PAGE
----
Breaking Up is Hard to do

Things change. This is one of the only true universal things that will remain constant. Every day you log into the game there is always something changing. Whether it is your gold totals, your gear or just what content is active at the time. Things change from an administration perspective as well.

These last few weeks I went through a large series of changes. It started with me stepping back from raiding for a bit due to personal reasons, and has culminated with me now leaving my former home on Zul’jin, Unpossible. That’s right folks, I am no longer a member of Unpossible, a place where I have done everything from dinging 60 and killing Ragnaros with all the way up to the current content. It was not an easy decision, in fact it was one that I dreaded and hemmed and hawed about. I’m not too ashamed to say I lost sleep over it. At the end of the day though I had to do what was right for me, and so I’ve moved Lodur to a new home.

Over time things will change in a guild. As people drop out of the game, or come back, or new people take charge as officers and old ones drop away. Over time the climate can change, and you may find yourself in a position where you don’t feel you fit 100% anymore. This is something we get contacted about quite a bit through email, about how you gracefully quit. Well, I recently have first hand knowledge of this and figured I would share my insight.

Take time making your decision

Before you make the decision to quit, be absolutely sure that this is the right decision. Weigh the pros and cons. Think about why you are considering leaving your current position and guild. Are you leaving to take up a position with another guild? If you consider the environment you’re about to join. Why are you considering them? Before making your final decision, see if you can maybe make an alt in the potential guild to see how everyone is. Maybe see if you can hang out on their vent or mumble servers.

The key here is to really not do anything brash. Take your time and evaluate all the angles before you hit that /gquit. The last thing you want to do is quit only to go somewhere else and realize that you didn’t want to quit in the first place. It’s never an easy decision, and honestly it shouldn’t be. It’s a big decision, especially now that there are other things to consider like guild level, perks and reputation.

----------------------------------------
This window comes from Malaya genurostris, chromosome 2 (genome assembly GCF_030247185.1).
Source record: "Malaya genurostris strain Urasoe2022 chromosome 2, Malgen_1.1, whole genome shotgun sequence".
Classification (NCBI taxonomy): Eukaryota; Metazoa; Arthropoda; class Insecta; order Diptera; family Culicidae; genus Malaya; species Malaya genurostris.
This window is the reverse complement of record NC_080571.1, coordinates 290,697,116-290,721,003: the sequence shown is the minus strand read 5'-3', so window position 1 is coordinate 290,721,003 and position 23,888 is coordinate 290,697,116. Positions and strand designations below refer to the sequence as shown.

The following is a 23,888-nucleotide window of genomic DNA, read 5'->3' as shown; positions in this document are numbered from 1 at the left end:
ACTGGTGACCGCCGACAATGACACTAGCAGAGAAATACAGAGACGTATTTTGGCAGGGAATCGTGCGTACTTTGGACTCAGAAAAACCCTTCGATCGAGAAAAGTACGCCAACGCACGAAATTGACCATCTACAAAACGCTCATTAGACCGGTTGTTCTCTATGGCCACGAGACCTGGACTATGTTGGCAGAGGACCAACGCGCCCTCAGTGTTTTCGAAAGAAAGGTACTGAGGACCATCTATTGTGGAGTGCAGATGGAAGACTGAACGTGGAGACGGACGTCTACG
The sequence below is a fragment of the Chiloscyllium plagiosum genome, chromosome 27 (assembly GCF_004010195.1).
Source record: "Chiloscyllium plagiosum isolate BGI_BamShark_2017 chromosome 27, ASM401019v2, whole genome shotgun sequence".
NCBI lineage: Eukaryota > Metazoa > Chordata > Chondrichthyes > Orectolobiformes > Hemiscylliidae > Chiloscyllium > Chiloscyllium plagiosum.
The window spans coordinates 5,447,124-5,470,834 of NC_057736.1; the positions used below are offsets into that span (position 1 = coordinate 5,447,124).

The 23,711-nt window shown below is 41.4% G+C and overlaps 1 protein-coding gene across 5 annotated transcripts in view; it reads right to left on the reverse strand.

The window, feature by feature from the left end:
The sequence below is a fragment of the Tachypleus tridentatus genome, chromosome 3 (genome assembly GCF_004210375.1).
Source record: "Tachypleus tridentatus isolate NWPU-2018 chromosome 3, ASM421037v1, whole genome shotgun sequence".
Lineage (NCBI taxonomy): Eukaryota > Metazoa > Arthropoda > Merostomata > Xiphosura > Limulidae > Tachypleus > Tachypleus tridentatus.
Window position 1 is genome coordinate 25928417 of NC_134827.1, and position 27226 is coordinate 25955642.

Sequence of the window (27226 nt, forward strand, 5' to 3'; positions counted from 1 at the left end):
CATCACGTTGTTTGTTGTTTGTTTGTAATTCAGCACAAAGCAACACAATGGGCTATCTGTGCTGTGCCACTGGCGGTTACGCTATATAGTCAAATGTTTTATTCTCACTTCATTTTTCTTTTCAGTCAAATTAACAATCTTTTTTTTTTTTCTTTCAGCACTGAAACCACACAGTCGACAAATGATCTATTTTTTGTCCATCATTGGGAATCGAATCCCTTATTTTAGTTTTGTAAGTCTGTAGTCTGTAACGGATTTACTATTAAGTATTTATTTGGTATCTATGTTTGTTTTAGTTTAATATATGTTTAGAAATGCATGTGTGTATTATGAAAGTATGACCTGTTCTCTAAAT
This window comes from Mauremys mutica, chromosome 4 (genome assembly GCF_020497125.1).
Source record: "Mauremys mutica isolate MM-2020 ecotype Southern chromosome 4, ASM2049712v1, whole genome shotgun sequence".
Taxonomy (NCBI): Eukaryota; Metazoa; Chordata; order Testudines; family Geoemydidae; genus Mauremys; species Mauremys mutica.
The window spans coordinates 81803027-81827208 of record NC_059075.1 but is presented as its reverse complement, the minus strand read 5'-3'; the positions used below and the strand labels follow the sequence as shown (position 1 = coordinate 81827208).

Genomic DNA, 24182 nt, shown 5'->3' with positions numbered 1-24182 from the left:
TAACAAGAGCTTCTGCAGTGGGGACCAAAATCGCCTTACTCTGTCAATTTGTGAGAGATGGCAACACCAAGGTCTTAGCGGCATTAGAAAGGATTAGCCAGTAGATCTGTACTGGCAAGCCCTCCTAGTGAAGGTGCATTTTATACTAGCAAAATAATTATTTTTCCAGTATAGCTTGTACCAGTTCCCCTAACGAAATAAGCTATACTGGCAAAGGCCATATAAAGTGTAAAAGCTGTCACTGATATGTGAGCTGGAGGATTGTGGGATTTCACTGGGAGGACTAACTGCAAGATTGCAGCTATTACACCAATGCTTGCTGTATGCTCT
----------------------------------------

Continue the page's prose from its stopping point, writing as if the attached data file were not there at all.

You’ve decided to quit after all, now what?

Assuming you want to leave on good terms, give notice. A heads up, a forum post, even a notice to the officers or gm is nice.  It’s also good for you to get a goodbye post if your guild has forums. This gives you a chance to say goodbye to your friends, and also to make sure everyone knows what is up. Without notification, a guild quit can cause quite a stir, and one of the last things you want to do is cause a stir.

When contacting guild leadership about your pending gquit, there are a few things that you need to do.

1.) Be clear about when you are expecting to be gone by

2.) Be clear about why you are leaving. If there are things that need to be addressed or concerns that are causing you to leave, be sure to inform them. Even if it’s something as simple as a shift in playstyle and times. Management will usually be interested in why anyone is leaving so that they can fix any problems they come across.

3.)  Be respectful. Again if you want to leave on good terms, try to keep that in mind while you’re writing your resignation letter to the leadership and any farewell posts.

Sounds like leaving or resigning from a job right? Well, in many cases it is just like that. When you’re in a guild you tend to spend a lot of time with these people. If you’re a raider, it can be as many hours as a full time job. It may sound silly, but in the world of MMOs that’s something very true.

Personal note from Lodur

Leaving Unposssible was one of the hardest things I’ve ever done. When I hit the send and submit buttons on my PMs  and forum posts it was honestly quite an emotional thing. Having spent the vast majority of my WoW career with this group of people, drinking with them, gaming with them, sharing personal support with one another, it was like leaving a family. My decision to leave was based entirely upon my own personal issues, and it was the best of a series of bad options available to me. My departure was in not the result of failure on the part of leadership or anything else like that. I still have the utmost respect for all my friends, former raiders and former officers from Unpossible, and I never had, nor will, have a bad thing to say about them. If you’re on Zul’jin looking for a home, look them up. So for anyone from Unpossible that I didn’t get to say goodbye to, I will still be around and you better not be strangers. We’ll cross paths again soon, you have my word on that.

So how about you folks? Have you ever had an emotional moment leaving a guild or stepping back from the game? How have you left guilds before if you’ve done so? Why did you leave?

13 thoughts on “Breaking Up is Hard to do”

  1. If anything, the fact that it was an emotional moment for you is a good sign – leaving a guild after so long and not feeling anything would be weird. no matter how some people mock online ‘communities’ or friendships, they’re quite real and it hurts to move on and leave good times and people behind. I’ve always been emotionally invested and dedicated to the raidguilds I’ve been a part of (though using the plural is a little misleading here as it was only really 2 in 6 years and I’ve co-founded both of them). writing a goodbye post after so long is horribly tough and the feeling of sadness can linger on, even if it’s no doubt accompanied by relief too.

    Good luck on your future path! 🙂